Girl Running: Bobbi Gibb and the Boston Marathon was written by Annette Bay Pimentel and illustrated by Micha Archer. Published in 2018 by Nancy Paulsen Books. This depiction of a determined young runner gives nice details of the obstacles Bobbi overcame in order to participate as the first woman runner in the Boston Marathon. Fun collage pictures have added mile markers that follow the marathon route.

Grace Hopper, Queen of Computer Code written by Laurie Wallmark and illustrated by Katy Wu. Published in 2017 by Sterling. A cheerful positive message of going after what you want in life. Laurie’s done it again with choosing a strong female character who wanted to know how things worked. Vivid cartoon-style digital illustrations with quotations from Grace throughout add much to this lovely book.

Imagine That! How Doctor Seuss wrote The Cat in the Hat was written by Judy Sierra and illustrated by Kevin Hawkes. Published in 2017 by Random House Books for Young Readers. Although there have been plenty of Dr. Seuss biographies, this book was unique in that it focuses entirely on The Cat in the Hat and how it came to be written. As you can tell by the brilliant cover, this is a fun read!

Joan Proctor, Dragon Doctor: The Woman Who Loved Reptiles was written by Patricia Valdez and illustrated by Felicita Sala. Published in 2018 by Alfred A. Knopf Books for Young Readers. Yet another fascinating woman scientist I knew nothing about. Her uncommon interest in reptiles (she even brought her crocodile to math class one day) gives a humorous twist to this story of being true to oneself.

John Ronald’s Dragons: The Story of J. R. R. Tolkien was written by Caroline McAlister and illustrated by Eliza Wheeler. Published in 2017 by Roaring Brook Press. Really, who could resist opening a book on the life of this masterful storyteller? The lovely depictions of the English countryside bring a dreamy quality to Tolkien’s boyhood and fascination with dragons. Great back matter, as well!

Karl, Get out of the Garden! Carolus Linnaeus and the Naming of Everything was written by Anita Sanchez and illustrated by Catherine Stock. Published in 2017 by Charlesbridge. From his start as a curious young boy, Linné ended up naming more than 12,000 species of plants and animals. His Latin classification system was accepted and used by scientists across the globe. A lovely, well done introduction on an important aspect of biology.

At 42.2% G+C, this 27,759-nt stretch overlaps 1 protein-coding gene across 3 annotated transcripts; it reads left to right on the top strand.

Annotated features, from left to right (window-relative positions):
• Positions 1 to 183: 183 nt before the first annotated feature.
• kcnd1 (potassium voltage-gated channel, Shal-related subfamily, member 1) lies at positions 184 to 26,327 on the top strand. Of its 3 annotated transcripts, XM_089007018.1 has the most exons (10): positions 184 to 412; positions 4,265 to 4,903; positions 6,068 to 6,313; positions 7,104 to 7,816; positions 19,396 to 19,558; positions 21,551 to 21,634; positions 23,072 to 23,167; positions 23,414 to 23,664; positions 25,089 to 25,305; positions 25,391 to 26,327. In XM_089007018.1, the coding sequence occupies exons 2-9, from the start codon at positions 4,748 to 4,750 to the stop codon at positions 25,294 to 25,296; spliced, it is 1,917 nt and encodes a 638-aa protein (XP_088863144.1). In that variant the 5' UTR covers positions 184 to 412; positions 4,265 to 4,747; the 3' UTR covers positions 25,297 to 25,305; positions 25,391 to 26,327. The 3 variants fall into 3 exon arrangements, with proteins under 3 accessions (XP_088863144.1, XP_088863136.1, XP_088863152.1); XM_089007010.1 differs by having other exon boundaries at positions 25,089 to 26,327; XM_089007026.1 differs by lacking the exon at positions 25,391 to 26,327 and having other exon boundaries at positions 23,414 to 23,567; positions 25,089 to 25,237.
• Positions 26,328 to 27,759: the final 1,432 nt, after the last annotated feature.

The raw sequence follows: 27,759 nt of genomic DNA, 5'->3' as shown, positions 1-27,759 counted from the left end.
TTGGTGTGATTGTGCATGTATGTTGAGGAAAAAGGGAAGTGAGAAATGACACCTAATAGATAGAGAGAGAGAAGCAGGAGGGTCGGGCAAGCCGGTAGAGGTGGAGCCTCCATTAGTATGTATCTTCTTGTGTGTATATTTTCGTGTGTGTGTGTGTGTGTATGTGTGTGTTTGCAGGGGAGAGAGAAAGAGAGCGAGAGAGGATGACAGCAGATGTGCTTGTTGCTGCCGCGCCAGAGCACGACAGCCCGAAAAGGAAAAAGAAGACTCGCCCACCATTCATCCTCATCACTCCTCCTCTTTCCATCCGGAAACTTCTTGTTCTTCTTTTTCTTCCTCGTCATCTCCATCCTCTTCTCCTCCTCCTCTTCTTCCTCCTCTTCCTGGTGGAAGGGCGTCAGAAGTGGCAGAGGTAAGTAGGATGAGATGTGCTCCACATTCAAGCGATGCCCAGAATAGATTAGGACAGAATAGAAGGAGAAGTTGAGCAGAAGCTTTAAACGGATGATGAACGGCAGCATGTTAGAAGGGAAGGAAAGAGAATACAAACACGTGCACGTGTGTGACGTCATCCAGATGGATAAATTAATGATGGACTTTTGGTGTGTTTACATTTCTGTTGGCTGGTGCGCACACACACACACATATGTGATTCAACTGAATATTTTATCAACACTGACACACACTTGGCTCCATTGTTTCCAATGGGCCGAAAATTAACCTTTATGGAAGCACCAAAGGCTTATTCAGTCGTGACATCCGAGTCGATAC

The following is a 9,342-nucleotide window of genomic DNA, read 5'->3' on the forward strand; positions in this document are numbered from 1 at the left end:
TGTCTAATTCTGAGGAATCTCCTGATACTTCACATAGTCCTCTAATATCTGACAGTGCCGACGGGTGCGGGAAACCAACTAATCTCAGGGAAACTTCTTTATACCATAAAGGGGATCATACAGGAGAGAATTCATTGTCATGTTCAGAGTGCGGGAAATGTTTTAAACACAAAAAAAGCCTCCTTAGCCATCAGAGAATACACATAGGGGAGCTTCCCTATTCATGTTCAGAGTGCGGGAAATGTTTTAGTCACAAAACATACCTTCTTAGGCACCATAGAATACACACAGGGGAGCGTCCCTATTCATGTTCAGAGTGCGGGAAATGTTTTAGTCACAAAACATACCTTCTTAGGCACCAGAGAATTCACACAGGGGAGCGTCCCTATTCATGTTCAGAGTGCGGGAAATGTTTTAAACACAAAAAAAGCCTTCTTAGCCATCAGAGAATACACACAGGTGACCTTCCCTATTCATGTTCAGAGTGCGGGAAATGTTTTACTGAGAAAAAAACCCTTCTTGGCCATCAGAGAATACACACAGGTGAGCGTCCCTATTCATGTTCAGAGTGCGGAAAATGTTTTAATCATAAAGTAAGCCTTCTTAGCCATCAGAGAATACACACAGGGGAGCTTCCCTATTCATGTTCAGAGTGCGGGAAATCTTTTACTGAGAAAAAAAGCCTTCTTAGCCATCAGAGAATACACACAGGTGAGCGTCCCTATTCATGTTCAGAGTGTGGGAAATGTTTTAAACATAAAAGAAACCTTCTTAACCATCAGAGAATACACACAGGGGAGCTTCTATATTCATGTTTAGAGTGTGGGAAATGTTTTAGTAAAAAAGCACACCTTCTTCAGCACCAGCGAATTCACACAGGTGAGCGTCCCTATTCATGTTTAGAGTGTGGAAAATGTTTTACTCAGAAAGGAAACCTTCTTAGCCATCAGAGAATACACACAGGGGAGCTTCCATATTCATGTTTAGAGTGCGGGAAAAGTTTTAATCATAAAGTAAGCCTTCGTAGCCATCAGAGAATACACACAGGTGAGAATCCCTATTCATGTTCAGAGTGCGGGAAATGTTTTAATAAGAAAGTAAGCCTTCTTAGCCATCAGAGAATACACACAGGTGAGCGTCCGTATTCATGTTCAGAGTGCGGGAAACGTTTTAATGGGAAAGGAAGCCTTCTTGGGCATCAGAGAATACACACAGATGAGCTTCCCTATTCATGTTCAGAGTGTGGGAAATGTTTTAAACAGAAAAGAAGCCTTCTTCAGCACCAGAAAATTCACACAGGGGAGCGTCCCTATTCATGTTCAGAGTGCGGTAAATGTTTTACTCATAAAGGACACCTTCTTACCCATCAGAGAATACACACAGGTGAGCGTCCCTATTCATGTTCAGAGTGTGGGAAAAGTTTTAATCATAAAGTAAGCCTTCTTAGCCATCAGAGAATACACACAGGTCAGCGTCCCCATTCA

The Legendary Miss Lena Horne was written by Carole Boston Weatherford and illustrated by Charlotte Riley-Webb. Published in 2017 by Atheneum Books for Young Readers. Beautiful art brings Lena’s story to life. Her constant determination and struggle against racism is an important aspect that bears retelling. 

Lighter than Air: Sophie Blanchard, the First Woman Pilot was written by Matthew Clark Smith and illustrated by Matt Tavares. Published in 2017 by Candlewick. Lovely writing complements the soft watercolor and ink paintings of this charming story of a courageous woman who took to the skies despite the dangers involved with this mode of transporation. 

Long-Armed Ludy and the First Women’s Olympics was written by Jean L. S. Patrick and illustrated by Adam Gustavson. Published in 2017 by Charlesbridge. This was a fun read. The paintings are well done with super writing to match. Told with humor, I enjoyed learning about this strong athlete.

Mae Among the Stars was written by Roda Ahmed and illustrated by Stasia Burrington. Published in 2018 by Harper Collins. A gorgeous picture book—bold digital and ink illustrations—inspired by the life of Mae Jemison, the first African American woman to travel in space.

Margaret and the Moon: How Margaret Hamilton Saved the First Lunar Landing was written by Dean Robbins and illustrated by Lucy Knisley. Published in 2017 by Knopf Books for Young Readers. Excellent combination of good writing and fun illustration with real pictures of Margaret at the end of this entertaining read.

Melvin the Mouth: Young Mel Blanc…before he was the Man of 1,000 Voices was written by Katherine Blanc and illustrated by Jeffrey Ebbeler. Published in 2017 by Charlesbridge. Fun to learn more about the man behind famous cartoon voices, such as Porky Pig, Bugs Bunny, and Woody Woodpecker.

The Music of Life: Bartolomeo Cristofori & the Invention of the Piano was written by Elizabeth Rusch and illustrated by Marjorie Priceman. Published in 2017 by Atheneum Books for Young Readers. This lively book, filled with fascinating details and gouache paintings, is sure to please all music lovers.

Ordinary, Extraordinary Jane Austen is written by Deborah Hopkinson and illustrated by Qin Leng. Published in 2018 by Balzer & Bray. Being the Story of Six Novels, Three Notebooks, a Writing Box, and One Clever Girl, this absolutely lovely book is a must for all Austen fans. At the end, each of her famous works is given a brief summary, including special quotations pulled from the novels.

Shark Lady: The True Story of How Eugenie Clark Became the Ocean’s Most Fearless Scientist was written by Jess Keating and illustrated by Marta Alvarez Miguens. Published in 2017 by Sourcebooks Jabberwocky. A great, colorful, inspiring story for young adventurers.

Strange Fruit: Billy Holiday and the Power of a Protest Song was written by Gary Golio and illustrated by Charlotte Riley-Webb. Published in 2017 by Millbrook Press. A powerful book dealing with difficult themes during a dark time in U. S. History, just before the Civil Rights Movement.